Photo by Danny Fulgencio

Writing to remember what she drank to forget

A 7-year-old girl creeps into the kitchen and quietly opens the refrigerator, her nightgown soaking up its cool glow. She reaches in for the half-empty can of Pearl Light, hoping her father doesn’t hear over the television in the living room. She takes two long, secretive sips. The dizzying effect of the booze spins her young mind in circles as she twirls through the house, bumping into furniture on her own private adventure.

Six years later, while visiting her cousin in Michigan, the same girl has a few drinks at a party. An 18-year-old crush kisses her after weeks of flirting.

“No way you’re 13,” he kept telling her.

He takes her to a vacant apartment, sparsely furnished with chairs and a bean bag. She thought they came to talk, but soon they were naked and it was clear he wanted sex. She didn’t outright resist, but it felt “like a bowling ball stuck up your nostrils.”

Afterwards, he kissed her, “Which made me feel good. Because that made me feel like he didn’t regret anything.”

Sarah Hepola has spent a lifetime going over what happened in that empty apartment, and processing the factors and influences that led her to that moment. These are just two of the many poignant, heart-breaking and hilarious anecdotes in the East Dallas author’s memoir, “Blackout.”

Hepola’s memoir pivots between heart wrenchingly vulnerable and laugh-out-loud funny. It details her introduction and addiction to alcohol while growing up with a feeling she didn’t belong in Highland Park.

In college at UT Austin, Hepola’s drinking was encouraged. It allowed her to keep up with the boys chug for chug. “Under the cover of night and Keystone tall boys, I was full of righteous fire and brimstone. How I loved the taste of conviction in my mouth,” she writes.

Following college, Hepola worked for the alt-weekly Austin Chronicle and eventually made her way to New York, where she wrote and edited personal essays for Salon. She fell into debt and hit the bottle harder, even as her career prospects improved.

On assignment in Paris, a luxurious French meal was washed down with too much cognac. She exchanges pleasantries with the concierge on her way back to her room, and then everything goes black. Her next memory is being on top of a man she has never seen before, feeling like she has been dropped into another person’s life.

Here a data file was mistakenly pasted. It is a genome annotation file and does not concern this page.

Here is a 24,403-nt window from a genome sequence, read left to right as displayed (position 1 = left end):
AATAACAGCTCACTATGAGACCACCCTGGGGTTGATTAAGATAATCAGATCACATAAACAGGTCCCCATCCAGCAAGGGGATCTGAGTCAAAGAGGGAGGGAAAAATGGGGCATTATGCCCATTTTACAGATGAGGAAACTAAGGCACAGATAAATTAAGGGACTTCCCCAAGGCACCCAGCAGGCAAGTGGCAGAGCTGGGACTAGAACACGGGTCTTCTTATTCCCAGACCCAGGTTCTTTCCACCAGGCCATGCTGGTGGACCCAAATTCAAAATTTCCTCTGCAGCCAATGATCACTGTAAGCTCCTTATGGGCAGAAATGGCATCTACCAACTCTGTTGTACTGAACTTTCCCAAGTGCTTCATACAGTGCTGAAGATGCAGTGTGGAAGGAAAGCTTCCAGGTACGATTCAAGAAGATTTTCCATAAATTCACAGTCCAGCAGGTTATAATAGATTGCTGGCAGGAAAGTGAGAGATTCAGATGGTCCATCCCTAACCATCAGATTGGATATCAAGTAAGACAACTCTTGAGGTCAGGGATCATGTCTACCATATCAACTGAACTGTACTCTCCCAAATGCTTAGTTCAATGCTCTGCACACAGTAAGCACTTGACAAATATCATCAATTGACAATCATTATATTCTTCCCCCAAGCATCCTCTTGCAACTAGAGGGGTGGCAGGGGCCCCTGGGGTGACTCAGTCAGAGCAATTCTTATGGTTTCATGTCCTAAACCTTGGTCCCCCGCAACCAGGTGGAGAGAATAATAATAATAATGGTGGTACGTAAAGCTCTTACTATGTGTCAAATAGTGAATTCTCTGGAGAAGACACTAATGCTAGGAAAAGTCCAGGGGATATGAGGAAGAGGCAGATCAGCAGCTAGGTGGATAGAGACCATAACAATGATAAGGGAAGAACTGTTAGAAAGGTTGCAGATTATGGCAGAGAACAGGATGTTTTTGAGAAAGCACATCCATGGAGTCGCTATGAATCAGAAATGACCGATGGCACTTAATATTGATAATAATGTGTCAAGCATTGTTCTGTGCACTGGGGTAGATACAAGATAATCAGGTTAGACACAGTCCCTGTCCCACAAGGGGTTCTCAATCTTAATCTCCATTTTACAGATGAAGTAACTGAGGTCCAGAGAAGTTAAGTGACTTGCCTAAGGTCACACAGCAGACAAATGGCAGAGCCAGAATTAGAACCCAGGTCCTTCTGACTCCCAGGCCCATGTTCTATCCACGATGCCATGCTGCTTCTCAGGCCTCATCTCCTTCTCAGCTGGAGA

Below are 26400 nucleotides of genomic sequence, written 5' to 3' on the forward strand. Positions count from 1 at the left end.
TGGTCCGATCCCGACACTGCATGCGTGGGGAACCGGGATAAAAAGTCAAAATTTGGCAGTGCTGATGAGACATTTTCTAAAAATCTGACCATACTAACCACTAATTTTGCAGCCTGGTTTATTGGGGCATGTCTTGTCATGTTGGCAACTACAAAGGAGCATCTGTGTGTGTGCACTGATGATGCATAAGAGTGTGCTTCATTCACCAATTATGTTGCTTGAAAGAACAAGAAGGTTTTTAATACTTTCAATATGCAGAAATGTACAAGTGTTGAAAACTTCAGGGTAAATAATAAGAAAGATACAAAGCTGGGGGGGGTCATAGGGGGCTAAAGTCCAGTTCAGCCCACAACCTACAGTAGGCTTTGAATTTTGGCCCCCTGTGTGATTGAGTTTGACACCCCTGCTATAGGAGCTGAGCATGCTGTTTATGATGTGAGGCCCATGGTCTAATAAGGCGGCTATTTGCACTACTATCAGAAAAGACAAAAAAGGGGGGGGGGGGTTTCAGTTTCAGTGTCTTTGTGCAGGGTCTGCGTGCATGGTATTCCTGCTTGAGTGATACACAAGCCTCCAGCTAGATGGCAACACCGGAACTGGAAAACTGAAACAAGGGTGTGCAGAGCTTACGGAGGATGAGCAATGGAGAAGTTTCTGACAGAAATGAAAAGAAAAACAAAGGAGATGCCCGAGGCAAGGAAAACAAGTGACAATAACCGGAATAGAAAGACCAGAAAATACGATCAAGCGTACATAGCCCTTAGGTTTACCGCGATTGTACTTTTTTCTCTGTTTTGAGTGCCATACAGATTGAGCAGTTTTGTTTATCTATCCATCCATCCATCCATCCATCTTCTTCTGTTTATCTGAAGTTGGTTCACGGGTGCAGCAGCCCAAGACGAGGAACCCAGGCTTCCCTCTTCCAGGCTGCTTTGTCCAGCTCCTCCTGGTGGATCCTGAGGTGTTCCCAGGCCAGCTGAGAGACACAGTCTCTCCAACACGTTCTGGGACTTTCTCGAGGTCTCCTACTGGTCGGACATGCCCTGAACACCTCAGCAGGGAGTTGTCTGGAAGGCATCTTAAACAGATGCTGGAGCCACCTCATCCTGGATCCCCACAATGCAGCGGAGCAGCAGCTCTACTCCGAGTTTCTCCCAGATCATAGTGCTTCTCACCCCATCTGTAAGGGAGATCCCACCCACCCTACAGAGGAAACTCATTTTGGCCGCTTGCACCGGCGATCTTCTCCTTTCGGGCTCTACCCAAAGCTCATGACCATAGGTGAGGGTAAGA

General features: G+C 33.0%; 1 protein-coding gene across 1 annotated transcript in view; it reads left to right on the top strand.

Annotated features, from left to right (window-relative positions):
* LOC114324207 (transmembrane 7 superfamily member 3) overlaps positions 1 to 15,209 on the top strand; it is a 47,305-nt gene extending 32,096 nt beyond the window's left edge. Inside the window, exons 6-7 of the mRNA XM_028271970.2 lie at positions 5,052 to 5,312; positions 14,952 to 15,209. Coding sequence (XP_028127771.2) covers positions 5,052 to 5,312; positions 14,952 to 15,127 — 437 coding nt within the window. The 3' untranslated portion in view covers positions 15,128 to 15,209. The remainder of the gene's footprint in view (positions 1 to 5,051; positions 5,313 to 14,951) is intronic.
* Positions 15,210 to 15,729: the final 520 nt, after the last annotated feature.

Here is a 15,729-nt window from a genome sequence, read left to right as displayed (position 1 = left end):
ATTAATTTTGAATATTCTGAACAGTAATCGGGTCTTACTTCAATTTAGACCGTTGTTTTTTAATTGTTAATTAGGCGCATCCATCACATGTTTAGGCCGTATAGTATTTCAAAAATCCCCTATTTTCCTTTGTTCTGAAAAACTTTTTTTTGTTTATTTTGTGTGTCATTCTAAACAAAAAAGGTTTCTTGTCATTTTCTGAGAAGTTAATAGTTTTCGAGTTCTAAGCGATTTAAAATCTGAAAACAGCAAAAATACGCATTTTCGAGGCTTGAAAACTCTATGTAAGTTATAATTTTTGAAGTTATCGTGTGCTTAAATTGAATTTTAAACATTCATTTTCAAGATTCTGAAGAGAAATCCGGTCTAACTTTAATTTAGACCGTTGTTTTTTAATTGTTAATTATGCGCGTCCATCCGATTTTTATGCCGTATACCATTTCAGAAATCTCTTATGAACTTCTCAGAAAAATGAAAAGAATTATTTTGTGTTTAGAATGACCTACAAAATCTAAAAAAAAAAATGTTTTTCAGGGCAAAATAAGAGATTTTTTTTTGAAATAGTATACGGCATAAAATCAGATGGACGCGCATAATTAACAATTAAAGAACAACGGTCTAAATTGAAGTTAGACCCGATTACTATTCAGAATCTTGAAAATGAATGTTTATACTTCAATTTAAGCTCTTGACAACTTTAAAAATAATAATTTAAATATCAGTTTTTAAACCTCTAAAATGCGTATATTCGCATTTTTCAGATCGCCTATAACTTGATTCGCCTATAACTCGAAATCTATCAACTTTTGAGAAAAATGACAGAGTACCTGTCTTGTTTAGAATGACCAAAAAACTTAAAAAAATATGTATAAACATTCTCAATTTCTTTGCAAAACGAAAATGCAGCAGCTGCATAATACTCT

“It seems unfair that he should know me, and I don’t know him,” she writes.

Reflecting on her memoir and life, she says, “A drinking problem is not a problem; missing your deadlines is the problem. I was serious about my work, got things done and got promoted everywhere I went. I gave everything I had to those publications.”

“Blackout” touches upon the inherent tension and contradictions that exist with alcohol abuse.

“I thought it always made me funnier and smarter, but actually it made me slower and stupider,” she says. “I wanted to be running with the boys in order to look cool and tough, but it actually turned me into an infant.”

She highlights this point in her book, writing, “Booze had pushed me into that tight corner of dread and fear. But I knew one day, I would have to open the door. I would have to answer the only question that really matters to the woman who has found herself in the ditch of her own life. How do I get out of here?”

The freedom and confidence Hepola felt while drinking turned into self-criticism. Her road to recovery was not a straight line, but she eventually found sobriety. “Quitting is often an accumulation. Not caused by a single act but a thousand. Drops fill the bucket, until one day the bucket tips,” she writes.